I have just read an article at Cranmer’s Curate, Edmund Grindal and the need to uphold biblical inerrancy, with much interest.
In the course of his spiritual reflections at Wycliffe, it struck your curate forcibly that the need for a clear conviction about biblical inerrancy is the underlying issue facing the modern Church.
Inerrancy is essentially the conviction that the Bible does not err in the theological, moral and historical truths that the God of all truth wishes to reveal to mankind this side of the Second Coming.
The word ‘inerrancy’ is one that I never came across as a young Christian. I suspect it is the badge of a US position unfamiliar to me.
Nor do we need much familiarity with the fathers to know of the allegorical interpretations of the Old Testament by Origen and his school, but also that such an interpretation of Genesis could be regarded as ad litteram by Augustine.
But in some ways whatever hesitations we might have about this miss the point.
The question is really whether we take our rule of life and thought from the bible, or from some approved subset of the customs and shibboleths currently in vogue in the society in which we happen to live. Which of these twain is, for us, “the word of God”; “the laws of the Medes and the Persians”?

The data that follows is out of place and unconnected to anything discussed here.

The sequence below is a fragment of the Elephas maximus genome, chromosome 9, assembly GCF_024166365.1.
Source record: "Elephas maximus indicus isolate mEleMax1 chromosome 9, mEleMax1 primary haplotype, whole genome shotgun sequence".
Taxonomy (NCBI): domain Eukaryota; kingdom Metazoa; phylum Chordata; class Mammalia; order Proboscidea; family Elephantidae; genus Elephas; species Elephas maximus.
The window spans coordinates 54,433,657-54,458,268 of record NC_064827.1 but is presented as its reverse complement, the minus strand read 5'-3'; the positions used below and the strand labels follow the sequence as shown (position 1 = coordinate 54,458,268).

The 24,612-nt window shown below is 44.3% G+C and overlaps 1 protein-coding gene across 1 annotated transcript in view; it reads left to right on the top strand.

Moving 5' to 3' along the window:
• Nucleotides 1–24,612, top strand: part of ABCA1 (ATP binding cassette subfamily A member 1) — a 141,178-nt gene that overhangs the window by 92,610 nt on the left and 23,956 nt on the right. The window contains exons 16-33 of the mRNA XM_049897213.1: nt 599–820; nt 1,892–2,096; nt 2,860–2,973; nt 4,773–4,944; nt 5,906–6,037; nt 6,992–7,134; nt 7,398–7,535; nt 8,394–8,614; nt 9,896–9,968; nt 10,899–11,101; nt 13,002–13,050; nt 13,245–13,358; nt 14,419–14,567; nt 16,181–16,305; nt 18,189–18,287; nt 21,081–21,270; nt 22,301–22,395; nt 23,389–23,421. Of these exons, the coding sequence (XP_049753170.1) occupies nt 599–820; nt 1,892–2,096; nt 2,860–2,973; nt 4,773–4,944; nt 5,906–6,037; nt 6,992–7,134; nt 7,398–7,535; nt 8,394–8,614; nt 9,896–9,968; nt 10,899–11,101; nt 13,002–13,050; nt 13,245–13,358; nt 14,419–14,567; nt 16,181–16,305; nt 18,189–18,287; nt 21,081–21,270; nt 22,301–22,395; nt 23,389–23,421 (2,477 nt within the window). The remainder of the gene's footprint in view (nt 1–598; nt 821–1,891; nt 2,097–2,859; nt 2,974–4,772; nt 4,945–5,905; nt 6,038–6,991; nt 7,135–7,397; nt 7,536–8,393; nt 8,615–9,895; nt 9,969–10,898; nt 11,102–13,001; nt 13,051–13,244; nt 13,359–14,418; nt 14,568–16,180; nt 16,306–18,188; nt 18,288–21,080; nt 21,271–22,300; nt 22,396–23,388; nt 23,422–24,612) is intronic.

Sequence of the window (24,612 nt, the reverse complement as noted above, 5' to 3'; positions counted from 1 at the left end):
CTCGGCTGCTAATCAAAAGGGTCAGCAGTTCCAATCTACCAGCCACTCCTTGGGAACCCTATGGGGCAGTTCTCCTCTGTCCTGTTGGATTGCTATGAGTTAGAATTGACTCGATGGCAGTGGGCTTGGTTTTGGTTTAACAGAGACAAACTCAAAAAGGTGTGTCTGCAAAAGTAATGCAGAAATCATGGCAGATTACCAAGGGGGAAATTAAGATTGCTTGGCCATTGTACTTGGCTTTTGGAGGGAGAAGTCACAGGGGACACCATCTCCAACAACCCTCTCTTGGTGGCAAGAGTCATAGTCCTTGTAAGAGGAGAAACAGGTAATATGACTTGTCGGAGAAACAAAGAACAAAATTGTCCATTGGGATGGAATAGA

Those seem to be the real choices before us. And let us bear this in mind, in our own thoughts as much as in public debate.
There is much too much writing which presumes that Christians must prove things, which leaves silent what the alternative is and what, if any, justification there might be for it. It is possible, and common, for some to demand before agreeing that Christians must be able to prove X and Y and Z, to a level that a professor might find daunting, while at the same time accepting whatever is said on the TV evening news. It is not unknown for Christians to do this to themselves!
There is very little that can be said for the conformity position, of course. It is the lazy choice, usually, the path of least resistance, the path of convenience. Let’s remember that, before we criticise ourselves.